Yesterday’s photo of the day showcased four U.S. servicemen from the 333rd Horizontal Engineer Company (HEC) at Bagram Airfield, Afghanistan, courtesy of NCPR listener SGT Matthew Coletta.
The saying “out of sight, out of mind” might describe the war in Afghanistan. Way back in June of 2010 it attained the dubious distinction of becoming America’s longest-running war. (Note: Some dispute that claim, depending on one’s definition of when the U.S. was drawn into Vietnam. But since U.S. troops are still in Afghanistan, that conflict could still beat all others, by most reckonings.)
Anyway, this is all by way of leading up to the observation that the end is in sight for Canada’s military presence in Afghanistan. While Canada’s combat mission there ended back in 2011, Canadian military personnel are still in Afghanistan participating in NATO training of Afghan army and police security forces under Operation-ATTENTION. (Scheduled to wrap up by the end of March 2014.)
That time line means this was the last Christmas in that part of the world for Canadian forces. As reported by Bruce Campion-Smith in the Toronto Star, Canadians in uniform there are counting down the days:
Much of the equipment has been returned to Canada and just 260 soldiers remain in Afghanistan. Many will fly home in January, leaving about 100 who will remain until the mission ends in mid-March.At that point, the departure of the Canadians will end a military commitment that began in the months after the Sept. 11, 2001, terror attacks. Canadian forces initially deployed to Kandahar, moved to Kabul and then returned to Kandahar for a prolonged combat mission in southern Afghanistan.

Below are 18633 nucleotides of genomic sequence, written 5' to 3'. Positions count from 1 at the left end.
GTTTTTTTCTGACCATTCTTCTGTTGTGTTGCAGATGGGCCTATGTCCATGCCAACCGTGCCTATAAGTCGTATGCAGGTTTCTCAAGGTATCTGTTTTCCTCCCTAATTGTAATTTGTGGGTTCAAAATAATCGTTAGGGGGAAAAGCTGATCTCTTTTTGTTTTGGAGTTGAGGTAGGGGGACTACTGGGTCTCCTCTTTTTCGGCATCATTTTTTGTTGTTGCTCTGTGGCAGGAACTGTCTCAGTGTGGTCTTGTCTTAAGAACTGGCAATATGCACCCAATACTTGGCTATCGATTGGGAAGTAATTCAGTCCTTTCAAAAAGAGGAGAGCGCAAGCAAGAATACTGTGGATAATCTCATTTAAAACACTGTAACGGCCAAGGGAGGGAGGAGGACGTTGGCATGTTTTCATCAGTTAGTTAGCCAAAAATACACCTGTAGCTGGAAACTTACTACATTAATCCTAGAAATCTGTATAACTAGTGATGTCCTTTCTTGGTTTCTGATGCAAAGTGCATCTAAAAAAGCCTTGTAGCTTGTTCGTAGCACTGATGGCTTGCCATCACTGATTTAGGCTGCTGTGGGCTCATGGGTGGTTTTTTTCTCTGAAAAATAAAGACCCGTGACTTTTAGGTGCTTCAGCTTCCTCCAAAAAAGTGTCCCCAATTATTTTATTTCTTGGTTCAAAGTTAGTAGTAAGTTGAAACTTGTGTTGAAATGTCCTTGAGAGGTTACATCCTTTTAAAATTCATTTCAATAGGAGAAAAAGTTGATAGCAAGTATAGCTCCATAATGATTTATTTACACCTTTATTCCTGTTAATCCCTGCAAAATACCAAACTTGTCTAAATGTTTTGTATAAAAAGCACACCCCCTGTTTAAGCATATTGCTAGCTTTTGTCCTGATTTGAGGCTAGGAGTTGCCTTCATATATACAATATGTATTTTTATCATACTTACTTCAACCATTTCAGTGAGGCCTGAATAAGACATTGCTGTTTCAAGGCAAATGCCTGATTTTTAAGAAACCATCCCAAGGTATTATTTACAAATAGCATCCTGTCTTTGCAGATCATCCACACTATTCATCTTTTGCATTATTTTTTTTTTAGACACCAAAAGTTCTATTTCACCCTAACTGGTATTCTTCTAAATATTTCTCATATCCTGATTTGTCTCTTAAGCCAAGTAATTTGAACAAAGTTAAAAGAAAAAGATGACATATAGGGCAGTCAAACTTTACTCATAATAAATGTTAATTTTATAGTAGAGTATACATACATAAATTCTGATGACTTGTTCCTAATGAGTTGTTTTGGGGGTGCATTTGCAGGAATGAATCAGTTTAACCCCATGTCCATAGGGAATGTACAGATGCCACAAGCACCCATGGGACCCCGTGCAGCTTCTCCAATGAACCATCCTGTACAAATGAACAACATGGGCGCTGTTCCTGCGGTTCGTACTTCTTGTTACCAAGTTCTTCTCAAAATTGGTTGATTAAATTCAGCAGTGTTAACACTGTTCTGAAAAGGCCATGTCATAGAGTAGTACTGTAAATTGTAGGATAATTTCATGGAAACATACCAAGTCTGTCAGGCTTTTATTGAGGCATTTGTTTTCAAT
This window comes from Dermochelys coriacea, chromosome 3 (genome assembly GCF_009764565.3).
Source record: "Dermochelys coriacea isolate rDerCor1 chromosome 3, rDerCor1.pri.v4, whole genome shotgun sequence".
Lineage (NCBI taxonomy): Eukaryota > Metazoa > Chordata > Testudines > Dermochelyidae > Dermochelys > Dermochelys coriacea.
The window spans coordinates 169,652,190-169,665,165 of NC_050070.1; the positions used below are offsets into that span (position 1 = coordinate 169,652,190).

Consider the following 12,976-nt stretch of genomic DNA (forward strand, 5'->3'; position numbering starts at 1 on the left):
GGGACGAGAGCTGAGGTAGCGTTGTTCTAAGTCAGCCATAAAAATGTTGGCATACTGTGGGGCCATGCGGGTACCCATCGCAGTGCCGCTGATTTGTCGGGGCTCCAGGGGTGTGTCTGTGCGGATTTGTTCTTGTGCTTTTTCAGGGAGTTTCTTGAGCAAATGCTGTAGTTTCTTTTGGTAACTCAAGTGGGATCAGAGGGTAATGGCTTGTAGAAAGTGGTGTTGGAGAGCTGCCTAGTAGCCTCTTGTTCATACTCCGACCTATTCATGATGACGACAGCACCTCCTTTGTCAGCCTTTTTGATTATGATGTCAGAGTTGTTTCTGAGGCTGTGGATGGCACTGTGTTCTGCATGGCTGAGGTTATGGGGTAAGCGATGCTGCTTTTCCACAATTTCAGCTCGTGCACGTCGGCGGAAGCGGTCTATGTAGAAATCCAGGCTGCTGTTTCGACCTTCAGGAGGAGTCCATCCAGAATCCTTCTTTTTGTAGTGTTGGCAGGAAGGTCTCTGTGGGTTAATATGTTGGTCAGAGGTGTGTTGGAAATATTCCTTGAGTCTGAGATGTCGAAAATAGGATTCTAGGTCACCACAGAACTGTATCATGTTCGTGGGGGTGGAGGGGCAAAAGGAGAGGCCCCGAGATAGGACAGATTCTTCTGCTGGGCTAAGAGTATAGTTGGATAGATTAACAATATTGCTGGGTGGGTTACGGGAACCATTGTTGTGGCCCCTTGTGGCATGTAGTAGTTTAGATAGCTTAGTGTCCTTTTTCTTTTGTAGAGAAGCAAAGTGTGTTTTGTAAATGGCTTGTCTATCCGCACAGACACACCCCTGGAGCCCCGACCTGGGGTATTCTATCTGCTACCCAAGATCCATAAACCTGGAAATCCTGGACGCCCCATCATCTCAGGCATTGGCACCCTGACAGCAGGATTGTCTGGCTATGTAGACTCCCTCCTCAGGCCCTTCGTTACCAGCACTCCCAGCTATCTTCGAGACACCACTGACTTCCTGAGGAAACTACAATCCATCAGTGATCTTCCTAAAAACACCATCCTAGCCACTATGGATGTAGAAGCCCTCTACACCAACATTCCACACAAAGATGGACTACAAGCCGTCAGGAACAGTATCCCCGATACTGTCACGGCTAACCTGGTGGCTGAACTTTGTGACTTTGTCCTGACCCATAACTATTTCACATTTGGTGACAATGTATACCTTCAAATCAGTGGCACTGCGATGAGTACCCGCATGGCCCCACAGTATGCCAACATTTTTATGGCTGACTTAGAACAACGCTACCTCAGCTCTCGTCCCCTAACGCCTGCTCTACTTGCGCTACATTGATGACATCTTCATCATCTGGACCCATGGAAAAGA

The commitment has been a costly one. According to the defence department, 138 soldiers were killed in action, another 20 died from other causes; 635 were wounded and a further 1,436 soldiers suffered non-battle injuries. These include soldiers injured in traffic accidents, other accidental injuries and those returned home for medical reasons.
Here’s a chart of lives lost in that conflict among participating nations – not counting Afghan soldiers and civilians, which may be unknown but is surely quite high. The latest death on the U.S. forces’ casualty list came on December 23rd. Contentious negotiations continue regarding an eventual end to U.S. military and security engagement in Afghanistan.
And what do readers think? Was the mission there ever clear, and attainable? Did hostile locals simply take advantage of the west’s limited attention span and wait it out?
Or is this some endless loop of unlearned history – “never get involved in a land war in Asia” – including Afghanistan, the graveyard of empires?